A Christmas Carol Quotes by Charles Dickens
A CHRISTMAS CAROL
He takks Scrooge on a tour o yestreens His waesome upbringin, his schulin, cauld steens That wye on the miser's blaik hairt, syne they flit Tae Scrooge's apprenticeship. Fezziwig's fit Wis first in the dauncin an last tae be still Wis there e'er sic a maister? He'd aye pour a gill O frienship an brandy tae warm Yuletide's jeel Even Scrooge luikin intae the past, wished him weel The ghaist didna dauchle, he hickled Scrooge ben Tae anither scene. Twa luvers waukin a glen. Let's agree tae makk siller yer wife For greed hauds the tiller that steers yer new life. She'd wish he wis here.
May it haunt their houses pleasantly, and no one wish to lay it. Charles Dickens had a life-long interest in ghosts and the supernatural. This fascination began when he was just a child and his nursemaid, a remarkable girl called Mary Weller, recounted a whole series of ghastly and ghoulish tales to entertain and indeed frighten her young charge. Dickens devoured this publication avidly. This juvenile involvement with the ghostly and the ghastly stayed with Dickens throughout his life and all his novels to some extent were affected by this interest. Gabriel Grubb, rather like Ebenezer Scrooge, shows little respect for the festive season. Dickens wrote A Christmas Carol just before Christmas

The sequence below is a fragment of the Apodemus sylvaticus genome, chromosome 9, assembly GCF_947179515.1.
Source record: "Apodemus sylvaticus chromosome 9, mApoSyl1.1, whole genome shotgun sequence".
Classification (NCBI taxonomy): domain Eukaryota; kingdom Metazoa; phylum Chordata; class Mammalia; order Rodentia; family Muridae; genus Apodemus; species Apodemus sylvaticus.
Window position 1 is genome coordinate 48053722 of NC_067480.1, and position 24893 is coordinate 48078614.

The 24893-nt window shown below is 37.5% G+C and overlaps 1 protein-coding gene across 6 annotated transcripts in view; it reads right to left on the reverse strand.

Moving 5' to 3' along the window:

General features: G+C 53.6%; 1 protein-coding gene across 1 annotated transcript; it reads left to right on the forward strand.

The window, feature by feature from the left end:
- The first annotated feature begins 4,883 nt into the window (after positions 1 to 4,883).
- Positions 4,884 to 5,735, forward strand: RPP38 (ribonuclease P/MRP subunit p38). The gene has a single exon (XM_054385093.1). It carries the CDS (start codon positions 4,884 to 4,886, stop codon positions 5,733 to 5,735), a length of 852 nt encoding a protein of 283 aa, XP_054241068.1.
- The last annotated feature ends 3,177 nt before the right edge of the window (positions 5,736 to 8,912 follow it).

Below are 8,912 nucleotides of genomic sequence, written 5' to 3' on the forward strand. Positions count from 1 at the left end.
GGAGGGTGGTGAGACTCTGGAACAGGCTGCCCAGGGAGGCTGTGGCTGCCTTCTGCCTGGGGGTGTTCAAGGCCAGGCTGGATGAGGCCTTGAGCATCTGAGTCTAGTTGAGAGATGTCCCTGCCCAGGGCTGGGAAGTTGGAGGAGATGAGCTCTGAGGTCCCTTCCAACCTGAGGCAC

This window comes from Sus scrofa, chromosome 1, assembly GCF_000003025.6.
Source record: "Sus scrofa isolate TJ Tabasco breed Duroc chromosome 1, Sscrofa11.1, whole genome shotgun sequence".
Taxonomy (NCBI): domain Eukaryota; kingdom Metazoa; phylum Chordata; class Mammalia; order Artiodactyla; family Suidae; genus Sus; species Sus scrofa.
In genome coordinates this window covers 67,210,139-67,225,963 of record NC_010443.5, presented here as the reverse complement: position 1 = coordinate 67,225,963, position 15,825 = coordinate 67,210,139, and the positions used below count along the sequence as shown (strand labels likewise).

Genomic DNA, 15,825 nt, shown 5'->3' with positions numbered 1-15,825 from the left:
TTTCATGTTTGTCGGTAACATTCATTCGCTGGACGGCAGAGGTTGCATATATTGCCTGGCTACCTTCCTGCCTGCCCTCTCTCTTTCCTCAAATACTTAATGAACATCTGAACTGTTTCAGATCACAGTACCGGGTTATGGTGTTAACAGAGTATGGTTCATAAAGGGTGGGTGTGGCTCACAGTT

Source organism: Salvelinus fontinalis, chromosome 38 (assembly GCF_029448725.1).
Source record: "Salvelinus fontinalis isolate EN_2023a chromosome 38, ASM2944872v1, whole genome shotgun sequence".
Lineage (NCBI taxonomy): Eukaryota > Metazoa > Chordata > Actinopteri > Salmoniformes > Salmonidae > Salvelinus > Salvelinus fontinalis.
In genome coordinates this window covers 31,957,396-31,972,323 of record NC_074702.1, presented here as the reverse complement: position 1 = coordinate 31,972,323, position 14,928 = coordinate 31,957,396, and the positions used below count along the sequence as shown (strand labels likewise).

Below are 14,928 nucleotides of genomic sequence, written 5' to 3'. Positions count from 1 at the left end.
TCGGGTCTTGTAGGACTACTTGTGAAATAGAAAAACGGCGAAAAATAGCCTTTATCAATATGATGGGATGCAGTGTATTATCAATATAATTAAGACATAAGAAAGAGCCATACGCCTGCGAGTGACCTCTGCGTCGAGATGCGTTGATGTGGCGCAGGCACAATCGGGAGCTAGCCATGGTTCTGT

I HAVE endeavoured in this Ghostly little book, to raise the Ghost of an Idea, which shall not put my readers out of humour with themselves, with each other, with the season, or with me. May it haunt their houses pleasantly, and no one wish to lay it. Scrooge Extinguishes the First of the Three Spirits. Marley was dead: to begin with. There is no doubt whatever about that. The register of his burial was signed by the clergyman, the clerk, the undertaker, and the chief mourner.